The seven churches identified in the book of Revelation were both commended and rebuked by Jesus for the work they were doing to establish God’s kingdom on Earth. John was given specific instructions to write to each of these churches and to let them know what Jesus had told him about their ministries. The seven distinct messages are recorded in Revelation chapters two and three. Each of the messages began with unique identifier of the resurrected Lord and ended with a promised reward for those that overcame a specific type of opposition to their ministry. The message to the Ephesians stated:

“These things says He who holds the seven stars in His right hand, who walks in the midst of the seven golden lampstands: ‘I know your works, your labor, your patience, and that you cannot bear those who are evil. And you have tested those who say they are apostles and are not, and have found them liars; and you have persevered and have patience, and have labored for My name’s sake and have not become weary…To him who overcomes I will give to eat from the tree of life, which is in the midst of the Paradise of God.'” (Revelation 2:1-7, NKJV)

The Greek word translated overcomes, nikao (nik-ah’-o) is derived from the word nike (nee’-kay) which figuratively refers to a means of success (G3529). Jesus’ instruction to the Ephesians was to “do the first works” (Revelation 2:5). What he most likely meant by that was to get back to the basics of preaching the gospel. In his letter to the Ephesians, Paul addressed the topic of spiritual warfare. Paul encouraged the believers in Ephesus to, “Put on the whole armor of God, that you may be able to stand against the wiles of the devil. For we do not wrestle against flesh and blood, but against principalities, against powers, against the rulers of the darkness of this age, against spiritual hosts of wickedness in the heavenly places” (Ephesians 6:11-12, NKJV).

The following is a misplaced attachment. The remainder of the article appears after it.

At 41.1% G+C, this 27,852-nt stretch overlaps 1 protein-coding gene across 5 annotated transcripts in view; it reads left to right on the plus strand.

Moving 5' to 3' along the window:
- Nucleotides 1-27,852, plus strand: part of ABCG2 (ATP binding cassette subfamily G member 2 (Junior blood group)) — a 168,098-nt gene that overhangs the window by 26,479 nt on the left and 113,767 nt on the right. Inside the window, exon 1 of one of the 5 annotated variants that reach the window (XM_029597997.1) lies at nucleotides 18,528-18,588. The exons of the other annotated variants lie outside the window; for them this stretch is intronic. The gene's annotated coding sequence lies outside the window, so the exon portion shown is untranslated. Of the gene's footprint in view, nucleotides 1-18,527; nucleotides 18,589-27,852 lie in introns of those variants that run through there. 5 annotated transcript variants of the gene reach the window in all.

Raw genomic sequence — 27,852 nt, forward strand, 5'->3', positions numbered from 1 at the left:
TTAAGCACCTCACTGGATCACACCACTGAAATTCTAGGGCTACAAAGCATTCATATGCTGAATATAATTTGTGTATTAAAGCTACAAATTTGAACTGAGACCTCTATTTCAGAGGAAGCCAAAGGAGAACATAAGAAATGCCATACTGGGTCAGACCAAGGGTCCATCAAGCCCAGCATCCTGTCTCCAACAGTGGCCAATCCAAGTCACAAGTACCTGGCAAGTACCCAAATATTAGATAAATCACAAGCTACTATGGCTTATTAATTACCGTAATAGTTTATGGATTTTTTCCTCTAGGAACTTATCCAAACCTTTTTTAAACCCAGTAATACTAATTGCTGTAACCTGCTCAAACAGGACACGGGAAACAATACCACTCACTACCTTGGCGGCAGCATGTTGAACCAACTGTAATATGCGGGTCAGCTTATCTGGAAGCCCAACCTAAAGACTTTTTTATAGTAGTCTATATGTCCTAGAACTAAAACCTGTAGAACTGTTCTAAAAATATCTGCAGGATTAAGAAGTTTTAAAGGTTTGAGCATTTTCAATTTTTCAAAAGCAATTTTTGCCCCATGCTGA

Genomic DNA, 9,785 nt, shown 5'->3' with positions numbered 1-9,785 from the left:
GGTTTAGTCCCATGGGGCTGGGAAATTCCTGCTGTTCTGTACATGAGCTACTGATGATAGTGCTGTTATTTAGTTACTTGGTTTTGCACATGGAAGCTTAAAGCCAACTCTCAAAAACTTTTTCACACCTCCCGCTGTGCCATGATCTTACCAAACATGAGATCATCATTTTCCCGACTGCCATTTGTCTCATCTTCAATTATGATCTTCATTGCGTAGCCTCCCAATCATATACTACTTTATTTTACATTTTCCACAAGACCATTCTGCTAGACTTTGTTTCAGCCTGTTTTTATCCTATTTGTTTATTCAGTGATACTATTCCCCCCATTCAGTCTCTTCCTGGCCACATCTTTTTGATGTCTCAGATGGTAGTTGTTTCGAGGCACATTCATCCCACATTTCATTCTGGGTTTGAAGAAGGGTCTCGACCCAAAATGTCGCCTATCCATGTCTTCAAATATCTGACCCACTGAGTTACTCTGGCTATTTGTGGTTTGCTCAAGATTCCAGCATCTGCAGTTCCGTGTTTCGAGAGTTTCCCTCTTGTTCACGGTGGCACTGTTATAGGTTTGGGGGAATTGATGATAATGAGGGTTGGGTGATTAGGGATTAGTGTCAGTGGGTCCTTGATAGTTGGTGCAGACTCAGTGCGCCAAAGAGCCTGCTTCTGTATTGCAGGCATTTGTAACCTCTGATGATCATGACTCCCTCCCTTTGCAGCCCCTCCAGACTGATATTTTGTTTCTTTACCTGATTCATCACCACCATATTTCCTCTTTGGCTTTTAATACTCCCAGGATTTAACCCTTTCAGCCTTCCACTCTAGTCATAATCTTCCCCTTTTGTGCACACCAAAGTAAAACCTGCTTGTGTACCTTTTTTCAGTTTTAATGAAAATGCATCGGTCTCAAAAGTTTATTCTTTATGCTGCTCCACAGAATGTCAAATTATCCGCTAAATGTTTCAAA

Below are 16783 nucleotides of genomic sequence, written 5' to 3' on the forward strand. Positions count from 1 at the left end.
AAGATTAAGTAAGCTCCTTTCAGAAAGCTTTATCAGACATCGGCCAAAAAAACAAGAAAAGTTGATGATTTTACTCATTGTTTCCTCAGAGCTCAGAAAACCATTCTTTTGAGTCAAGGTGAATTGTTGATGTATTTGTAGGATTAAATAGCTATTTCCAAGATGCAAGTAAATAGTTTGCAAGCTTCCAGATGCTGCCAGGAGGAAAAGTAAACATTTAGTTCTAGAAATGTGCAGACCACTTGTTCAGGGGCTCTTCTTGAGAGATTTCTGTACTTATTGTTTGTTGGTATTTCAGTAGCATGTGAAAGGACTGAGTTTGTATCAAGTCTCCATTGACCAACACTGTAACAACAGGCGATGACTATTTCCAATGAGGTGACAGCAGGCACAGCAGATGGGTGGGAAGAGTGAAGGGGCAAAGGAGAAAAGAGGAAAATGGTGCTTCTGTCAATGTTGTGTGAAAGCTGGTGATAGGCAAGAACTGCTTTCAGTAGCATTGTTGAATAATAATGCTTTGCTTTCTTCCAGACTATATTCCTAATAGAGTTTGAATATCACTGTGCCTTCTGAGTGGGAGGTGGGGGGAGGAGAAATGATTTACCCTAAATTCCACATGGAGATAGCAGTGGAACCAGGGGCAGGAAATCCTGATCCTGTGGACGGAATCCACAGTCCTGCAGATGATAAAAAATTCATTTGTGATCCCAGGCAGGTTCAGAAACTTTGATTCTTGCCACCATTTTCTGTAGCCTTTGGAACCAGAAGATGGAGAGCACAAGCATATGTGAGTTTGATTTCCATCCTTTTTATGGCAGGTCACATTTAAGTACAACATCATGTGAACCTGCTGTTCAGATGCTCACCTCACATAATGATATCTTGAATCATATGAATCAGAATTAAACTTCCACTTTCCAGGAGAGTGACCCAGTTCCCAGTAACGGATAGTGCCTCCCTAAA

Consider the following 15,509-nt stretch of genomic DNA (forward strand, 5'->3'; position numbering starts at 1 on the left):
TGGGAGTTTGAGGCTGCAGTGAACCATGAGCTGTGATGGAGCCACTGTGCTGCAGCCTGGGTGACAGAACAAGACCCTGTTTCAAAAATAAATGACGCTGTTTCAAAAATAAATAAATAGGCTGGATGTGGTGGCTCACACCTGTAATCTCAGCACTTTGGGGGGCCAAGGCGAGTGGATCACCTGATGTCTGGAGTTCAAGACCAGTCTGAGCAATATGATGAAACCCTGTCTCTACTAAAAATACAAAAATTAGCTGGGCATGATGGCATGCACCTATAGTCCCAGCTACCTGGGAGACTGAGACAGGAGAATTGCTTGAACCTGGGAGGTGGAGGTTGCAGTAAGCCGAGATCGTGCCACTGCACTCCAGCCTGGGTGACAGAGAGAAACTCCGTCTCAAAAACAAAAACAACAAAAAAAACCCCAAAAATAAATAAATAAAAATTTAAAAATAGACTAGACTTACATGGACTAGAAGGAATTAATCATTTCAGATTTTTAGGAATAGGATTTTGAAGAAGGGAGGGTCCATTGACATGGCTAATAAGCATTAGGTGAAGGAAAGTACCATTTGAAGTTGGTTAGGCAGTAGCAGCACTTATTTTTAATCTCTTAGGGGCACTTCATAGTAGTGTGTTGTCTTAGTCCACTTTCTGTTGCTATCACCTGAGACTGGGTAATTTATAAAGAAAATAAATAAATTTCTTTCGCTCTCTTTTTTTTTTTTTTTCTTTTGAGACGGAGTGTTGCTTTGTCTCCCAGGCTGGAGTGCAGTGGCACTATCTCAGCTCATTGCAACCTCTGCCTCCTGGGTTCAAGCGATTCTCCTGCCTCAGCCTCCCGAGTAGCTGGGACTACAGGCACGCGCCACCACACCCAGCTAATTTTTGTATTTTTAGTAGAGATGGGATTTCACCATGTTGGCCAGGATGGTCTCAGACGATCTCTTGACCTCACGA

Jesus’ promises to the believers that were able to overcome obstacles to their ministries (Revelation 2:7, 11, 17, 26; 3:5, 12, 21) indicated there was a spiritual battle going on, even in the early church, that could potentially keep his gospel from being spread around the world. It is likely that John’s messages to the seven churches were meant to shore up their efforts and encourage these early warriors to do as Paul had done, fight the good fight and finish their course (2 Timothy 4:7).

Jesus’ final promise to the church of Laodiceans seemed to be one that applied to all Christians and suggested that the rewards Jesus promised for overcoming applied to his millennial reign on Earth. He said, “To him that overcometh will I grant to sit with me in my throne, even as I also overcame, and am set down with my Father in his throne” (Revelation 3:21). At the end of the Great Tribulation, John indicated all believers would reign with Christ for a thousand years. He said, “And I saw thrones, and they sat upon them, and judgment was given unto them: and I saw the souls of them that were beheaded for the witness of Jesus, and for the word of God, and which had not worshipped the beast, neither his image, neither had received his mark upon their foreheads, or in their hands; and they lived and reigned with Christ a thousand years” (Revelation 20:4).